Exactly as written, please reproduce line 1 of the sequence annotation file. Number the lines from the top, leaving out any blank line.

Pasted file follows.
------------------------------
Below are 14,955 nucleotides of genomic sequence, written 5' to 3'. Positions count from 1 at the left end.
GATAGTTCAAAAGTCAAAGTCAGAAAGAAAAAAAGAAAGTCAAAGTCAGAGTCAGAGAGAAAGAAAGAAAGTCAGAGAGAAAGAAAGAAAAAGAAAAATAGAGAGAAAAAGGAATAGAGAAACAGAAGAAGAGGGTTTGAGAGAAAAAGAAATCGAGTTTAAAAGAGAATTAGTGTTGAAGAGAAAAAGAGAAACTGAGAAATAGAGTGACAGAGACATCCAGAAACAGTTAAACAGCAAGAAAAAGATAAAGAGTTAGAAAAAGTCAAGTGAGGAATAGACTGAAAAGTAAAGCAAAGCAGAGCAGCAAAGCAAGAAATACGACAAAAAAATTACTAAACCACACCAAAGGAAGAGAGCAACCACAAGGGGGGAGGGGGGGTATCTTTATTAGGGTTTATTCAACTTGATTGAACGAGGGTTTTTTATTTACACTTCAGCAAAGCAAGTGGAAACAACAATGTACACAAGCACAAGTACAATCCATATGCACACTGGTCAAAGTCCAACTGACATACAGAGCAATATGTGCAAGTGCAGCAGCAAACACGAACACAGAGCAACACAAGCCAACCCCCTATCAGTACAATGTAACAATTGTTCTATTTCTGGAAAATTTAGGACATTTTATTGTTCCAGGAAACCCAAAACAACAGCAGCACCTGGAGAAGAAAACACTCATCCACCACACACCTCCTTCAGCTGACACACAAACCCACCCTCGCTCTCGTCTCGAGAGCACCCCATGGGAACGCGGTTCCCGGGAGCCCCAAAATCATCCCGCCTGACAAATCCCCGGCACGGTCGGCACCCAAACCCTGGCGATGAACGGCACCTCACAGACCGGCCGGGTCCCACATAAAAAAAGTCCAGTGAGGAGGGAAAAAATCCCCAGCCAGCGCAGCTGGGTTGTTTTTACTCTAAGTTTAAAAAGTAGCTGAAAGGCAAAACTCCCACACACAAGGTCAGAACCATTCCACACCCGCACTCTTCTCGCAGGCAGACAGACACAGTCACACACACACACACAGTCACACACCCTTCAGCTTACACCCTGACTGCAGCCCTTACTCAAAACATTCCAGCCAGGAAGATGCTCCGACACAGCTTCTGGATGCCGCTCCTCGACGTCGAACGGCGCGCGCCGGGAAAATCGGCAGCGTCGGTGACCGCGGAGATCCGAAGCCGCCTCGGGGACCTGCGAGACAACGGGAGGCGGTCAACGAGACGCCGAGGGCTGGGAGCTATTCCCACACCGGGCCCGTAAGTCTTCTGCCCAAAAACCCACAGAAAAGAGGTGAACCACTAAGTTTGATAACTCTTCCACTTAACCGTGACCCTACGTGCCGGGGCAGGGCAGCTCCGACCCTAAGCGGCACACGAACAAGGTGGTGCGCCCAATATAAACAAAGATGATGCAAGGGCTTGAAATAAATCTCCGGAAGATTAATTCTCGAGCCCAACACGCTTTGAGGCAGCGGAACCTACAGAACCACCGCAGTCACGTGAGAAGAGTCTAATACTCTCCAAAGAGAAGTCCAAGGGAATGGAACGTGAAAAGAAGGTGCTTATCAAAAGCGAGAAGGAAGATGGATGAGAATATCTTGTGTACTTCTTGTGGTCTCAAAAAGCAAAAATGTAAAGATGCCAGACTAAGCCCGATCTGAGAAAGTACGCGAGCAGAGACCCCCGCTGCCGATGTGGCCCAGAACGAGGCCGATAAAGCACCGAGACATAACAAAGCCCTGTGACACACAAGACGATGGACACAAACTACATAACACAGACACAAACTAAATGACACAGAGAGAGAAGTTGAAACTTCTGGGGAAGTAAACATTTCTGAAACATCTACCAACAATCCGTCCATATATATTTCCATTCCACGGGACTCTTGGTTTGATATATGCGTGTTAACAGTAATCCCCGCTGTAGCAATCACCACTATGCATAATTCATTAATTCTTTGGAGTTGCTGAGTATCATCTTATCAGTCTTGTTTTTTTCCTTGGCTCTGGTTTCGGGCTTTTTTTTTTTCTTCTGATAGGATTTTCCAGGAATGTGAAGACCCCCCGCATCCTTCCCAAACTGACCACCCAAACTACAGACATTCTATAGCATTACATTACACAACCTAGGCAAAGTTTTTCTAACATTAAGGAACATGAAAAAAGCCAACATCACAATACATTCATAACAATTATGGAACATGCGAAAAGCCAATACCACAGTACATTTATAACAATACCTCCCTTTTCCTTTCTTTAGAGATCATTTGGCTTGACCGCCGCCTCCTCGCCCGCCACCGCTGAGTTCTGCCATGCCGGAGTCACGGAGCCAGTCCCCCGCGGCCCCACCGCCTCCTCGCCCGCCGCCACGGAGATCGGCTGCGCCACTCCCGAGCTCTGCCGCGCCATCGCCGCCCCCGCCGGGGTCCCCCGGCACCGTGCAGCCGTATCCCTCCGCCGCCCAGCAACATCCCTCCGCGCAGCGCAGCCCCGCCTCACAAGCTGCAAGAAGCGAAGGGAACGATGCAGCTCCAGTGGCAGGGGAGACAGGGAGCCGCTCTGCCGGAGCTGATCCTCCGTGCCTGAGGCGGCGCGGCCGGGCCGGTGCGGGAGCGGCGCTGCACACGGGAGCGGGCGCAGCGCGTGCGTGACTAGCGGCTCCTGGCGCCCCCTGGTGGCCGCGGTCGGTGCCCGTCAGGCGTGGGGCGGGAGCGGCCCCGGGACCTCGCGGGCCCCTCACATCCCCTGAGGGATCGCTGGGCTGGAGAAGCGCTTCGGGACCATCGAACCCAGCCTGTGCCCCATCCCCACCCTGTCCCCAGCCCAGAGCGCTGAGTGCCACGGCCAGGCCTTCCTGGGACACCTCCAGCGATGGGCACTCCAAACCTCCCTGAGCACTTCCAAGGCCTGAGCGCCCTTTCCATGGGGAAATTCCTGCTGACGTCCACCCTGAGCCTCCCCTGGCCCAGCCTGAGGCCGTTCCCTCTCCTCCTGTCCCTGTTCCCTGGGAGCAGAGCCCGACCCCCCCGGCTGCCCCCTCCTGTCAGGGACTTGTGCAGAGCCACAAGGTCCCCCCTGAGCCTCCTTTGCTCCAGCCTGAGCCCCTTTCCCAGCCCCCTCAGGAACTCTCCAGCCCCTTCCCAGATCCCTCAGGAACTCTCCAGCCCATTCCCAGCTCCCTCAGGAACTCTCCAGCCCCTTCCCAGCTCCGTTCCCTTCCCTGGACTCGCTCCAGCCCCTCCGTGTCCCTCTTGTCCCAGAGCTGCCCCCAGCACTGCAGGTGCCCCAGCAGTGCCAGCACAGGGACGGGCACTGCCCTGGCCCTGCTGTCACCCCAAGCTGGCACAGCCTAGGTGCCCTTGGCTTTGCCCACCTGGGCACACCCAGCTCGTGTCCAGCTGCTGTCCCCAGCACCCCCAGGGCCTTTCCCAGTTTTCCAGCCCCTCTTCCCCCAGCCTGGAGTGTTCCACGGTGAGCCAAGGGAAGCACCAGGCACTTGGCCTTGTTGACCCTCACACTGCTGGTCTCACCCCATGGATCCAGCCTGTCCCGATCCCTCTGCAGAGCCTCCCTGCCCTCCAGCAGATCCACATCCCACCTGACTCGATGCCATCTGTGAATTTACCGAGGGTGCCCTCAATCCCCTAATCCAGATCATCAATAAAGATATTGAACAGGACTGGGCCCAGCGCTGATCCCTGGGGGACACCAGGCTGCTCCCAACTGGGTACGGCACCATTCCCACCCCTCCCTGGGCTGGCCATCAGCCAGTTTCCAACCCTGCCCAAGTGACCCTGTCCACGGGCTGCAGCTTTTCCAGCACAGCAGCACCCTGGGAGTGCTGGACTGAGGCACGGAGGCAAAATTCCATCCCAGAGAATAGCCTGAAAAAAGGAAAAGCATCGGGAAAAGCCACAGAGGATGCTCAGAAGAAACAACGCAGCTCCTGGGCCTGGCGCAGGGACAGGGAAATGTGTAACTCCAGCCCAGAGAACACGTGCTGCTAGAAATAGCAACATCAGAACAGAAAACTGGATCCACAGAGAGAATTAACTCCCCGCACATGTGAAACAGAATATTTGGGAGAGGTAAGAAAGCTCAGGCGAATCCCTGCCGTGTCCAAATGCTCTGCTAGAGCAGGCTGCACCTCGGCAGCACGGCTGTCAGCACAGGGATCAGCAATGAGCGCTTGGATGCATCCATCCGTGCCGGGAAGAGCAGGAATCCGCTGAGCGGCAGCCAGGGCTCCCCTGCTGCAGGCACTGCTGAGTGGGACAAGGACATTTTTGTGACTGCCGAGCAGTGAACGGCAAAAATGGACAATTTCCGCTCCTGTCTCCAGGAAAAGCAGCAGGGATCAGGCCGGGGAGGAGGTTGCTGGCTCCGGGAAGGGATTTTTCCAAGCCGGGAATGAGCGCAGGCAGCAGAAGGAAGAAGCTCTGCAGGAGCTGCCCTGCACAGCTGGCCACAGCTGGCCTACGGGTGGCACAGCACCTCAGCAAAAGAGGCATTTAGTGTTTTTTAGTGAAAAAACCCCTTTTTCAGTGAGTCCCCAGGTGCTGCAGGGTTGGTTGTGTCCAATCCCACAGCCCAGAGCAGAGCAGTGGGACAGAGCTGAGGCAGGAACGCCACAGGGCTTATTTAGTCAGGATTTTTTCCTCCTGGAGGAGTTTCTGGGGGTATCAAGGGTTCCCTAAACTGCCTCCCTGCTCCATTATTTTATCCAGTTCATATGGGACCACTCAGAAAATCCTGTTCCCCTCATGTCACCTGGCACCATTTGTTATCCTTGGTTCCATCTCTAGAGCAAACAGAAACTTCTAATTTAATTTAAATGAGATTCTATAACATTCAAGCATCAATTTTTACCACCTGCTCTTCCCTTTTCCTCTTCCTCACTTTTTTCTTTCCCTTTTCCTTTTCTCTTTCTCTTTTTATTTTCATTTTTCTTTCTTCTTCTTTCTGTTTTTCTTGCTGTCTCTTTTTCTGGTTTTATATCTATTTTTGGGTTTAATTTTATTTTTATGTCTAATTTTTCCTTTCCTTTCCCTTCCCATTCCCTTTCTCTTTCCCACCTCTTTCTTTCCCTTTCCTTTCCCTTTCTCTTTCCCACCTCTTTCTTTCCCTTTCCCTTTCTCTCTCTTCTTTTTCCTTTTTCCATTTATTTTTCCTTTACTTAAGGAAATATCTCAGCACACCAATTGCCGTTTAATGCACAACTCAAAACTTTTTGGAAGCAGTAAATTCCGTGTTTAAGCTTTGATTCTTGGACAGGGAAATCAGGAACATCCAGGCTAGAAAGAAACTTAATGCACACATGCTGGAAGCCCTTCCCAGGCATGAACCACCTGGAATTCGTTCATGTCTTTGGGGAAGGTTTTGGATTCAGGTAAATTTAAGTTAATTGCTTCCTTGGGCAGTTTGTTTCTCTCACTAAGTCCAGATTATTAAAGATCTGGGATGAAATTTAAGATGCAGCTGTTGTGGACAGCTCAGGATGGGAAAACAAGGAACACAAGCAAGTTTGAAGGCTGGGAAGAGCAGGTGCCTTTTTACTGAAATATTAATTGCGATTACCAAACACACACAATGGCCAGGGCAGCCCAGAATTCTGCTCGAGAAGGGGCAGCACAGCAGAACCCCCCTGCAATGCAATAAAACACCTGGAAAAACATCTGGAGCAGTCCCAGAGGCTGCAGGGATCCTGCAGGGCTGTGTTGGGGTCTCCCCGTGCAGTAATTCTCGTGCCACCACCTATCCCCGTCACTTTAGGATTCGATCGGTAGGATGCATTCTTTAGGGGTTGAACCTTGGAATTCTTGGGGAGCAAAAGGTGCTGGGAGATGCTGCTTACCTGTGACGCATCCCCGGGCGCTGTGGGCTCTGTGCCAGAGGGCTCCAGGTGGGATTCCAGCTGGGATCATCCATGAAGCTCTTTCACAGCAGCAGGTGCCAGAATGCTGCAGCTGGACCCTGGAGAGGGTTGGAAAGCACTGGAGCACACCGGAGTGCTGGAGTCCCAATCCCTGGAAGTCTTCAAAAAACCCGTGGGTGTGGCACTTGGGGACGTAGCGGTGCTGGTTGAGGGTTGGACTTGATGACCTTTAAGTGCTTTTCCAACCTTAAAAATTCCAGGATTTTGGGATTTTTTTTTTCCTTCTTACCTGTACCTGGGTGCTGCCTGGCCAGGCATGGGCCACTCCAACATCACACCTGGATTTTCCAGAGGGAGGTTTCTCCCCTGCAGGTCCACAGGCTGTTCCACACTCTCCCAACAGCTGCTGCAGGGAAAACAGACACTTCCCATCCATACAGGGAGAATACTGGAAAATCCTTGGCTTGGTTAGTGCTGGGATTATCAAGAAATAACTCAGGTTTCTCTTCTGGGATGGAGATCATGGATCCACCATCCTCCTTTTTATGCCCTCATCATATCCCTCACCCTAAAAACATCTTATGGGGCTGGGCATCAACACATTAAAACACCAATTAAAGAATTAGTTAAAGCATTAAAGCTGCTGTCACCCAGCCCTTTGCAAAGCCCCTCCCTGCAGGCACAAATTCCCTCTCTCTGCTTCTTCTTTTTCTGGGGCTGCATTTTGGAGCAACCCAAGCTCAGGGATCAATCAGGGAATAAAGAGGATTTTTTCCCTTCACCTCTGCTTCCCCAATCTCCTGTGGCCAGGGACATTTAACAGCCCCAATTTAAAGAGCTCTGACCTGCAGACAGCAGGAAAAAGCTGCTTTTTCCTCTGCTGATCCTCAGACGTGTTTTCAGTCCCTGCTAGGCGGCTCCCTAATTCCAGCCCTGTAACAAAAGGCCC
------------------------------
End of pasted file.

Below are 14,955 nucleotides of genomic sequence, written 5' to 3'. Positions count from 1 at the left end.